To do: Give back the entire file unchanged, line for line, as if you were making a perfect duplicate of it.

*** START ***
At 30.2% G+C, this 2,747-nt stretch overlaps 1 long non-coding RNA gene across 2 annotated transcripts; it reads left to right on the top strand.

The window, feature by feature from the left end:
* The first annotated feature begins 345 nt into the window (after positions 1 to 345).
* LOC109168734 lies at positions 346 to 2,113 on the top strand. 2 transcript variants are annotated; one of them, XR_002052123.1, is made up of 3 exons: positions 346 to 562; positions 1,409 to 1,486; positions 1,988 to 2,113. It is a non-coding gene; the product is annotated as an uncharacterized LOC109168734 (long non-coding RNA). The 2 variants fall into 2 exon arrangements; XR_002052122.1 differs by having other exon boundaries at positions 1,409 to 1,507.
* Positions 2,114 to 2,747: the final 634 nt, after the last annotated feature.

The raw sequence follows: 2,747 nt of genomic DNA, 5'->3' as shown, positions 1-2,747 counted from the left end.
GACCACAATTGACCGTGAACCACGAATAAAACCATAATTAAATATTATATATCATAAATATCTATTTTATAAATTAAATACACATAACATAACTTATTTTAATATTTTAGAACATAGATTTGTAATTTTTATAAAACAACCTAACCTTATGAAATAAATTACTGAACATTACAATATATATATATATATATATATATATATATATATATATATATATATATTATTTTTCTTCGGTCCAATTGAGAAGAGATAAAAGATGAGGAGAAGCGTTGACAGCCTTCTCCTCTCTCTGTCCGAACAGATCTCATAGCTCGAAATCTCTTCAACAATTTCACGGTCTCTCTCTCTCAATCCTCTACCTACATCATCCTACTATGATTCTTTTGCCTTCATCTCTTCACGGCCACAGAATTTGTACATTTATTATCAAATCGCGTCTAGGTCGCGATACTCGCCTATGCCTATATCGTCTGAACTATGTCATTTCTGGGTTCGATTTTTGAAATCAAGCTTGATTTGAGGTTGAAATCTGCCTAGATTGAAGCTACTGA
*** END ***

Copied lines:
At 30.2% G+C, this 2,747-nt stretch overlaps 1 long non-coding RNA gene across 2 annotated transcripts; it reads left to right on the top strand.

The window, feature by feature from the left end:
* The first annotated feature begins 345 nt into the window (after positions 1 to 345).
* LOC109168734 lies at positions 346 to 2,113 on the top strand. 2 transcript variants are annotated; one of them, XR_002052123.1, is made up of 3 exons: positions 346 to 562; positions 1,409 to 1,486; positions 1,988 to 2,113. It is a non-coding gene; the product is annotated as an uncharacterized LOC109168734 (long non-coding RNA). The 2 variants fall into 2 exon arrangements; XR_002052122.1 differs by having other exon boundaries at positions 1,409 to 1,507.
* Positions 2,114 to 2,747: the final 634 nt, after the last annotated feature.

The raw sequence follows: 2,747 nt of genomic DNA, 5'->3' as shown, positions 1-2,747 counted from the left end.
GACCACAATTGACCGTGAACCACGAATAAAACCATAATTAAATATTATATATCATAAATATCTATTTTATAAATTAAATACACATAACATAACTTATTTTAATATTTTAGAACATAGATTTGTAATTTTTATAAAACAACCTAACCTTATGAAATAAATTACTGAACATTACAATATATATATATATATATATATATATATATATATATATATATATATATTATTTTTCTTCGGTCCAATTGAGAAGAGATAAAAGATGAGGAGAAGCGTTGACAGCCTTCTCCTCTCTCTGTCCGAACAGATCTCATAGCTCGAAATCTCTTCAACAATTTCACGGTCTCTCTCTCTCAATCCTCTACCTACATCATCCTACTATGATTCTTTTGCCTTCATCTCTTCACGGCCACAGAATTTGTACATTTATTATCAAATCGCGTCTAGGTCGCGATACTCGCCTATGCCTATATCGTCTGAACTATGTCATTTCTGGGTTCGATTTTTGAAATCAAGCTTGATTTGAGGTTGAAATCTGCCTAGATTGAAGCTACTGA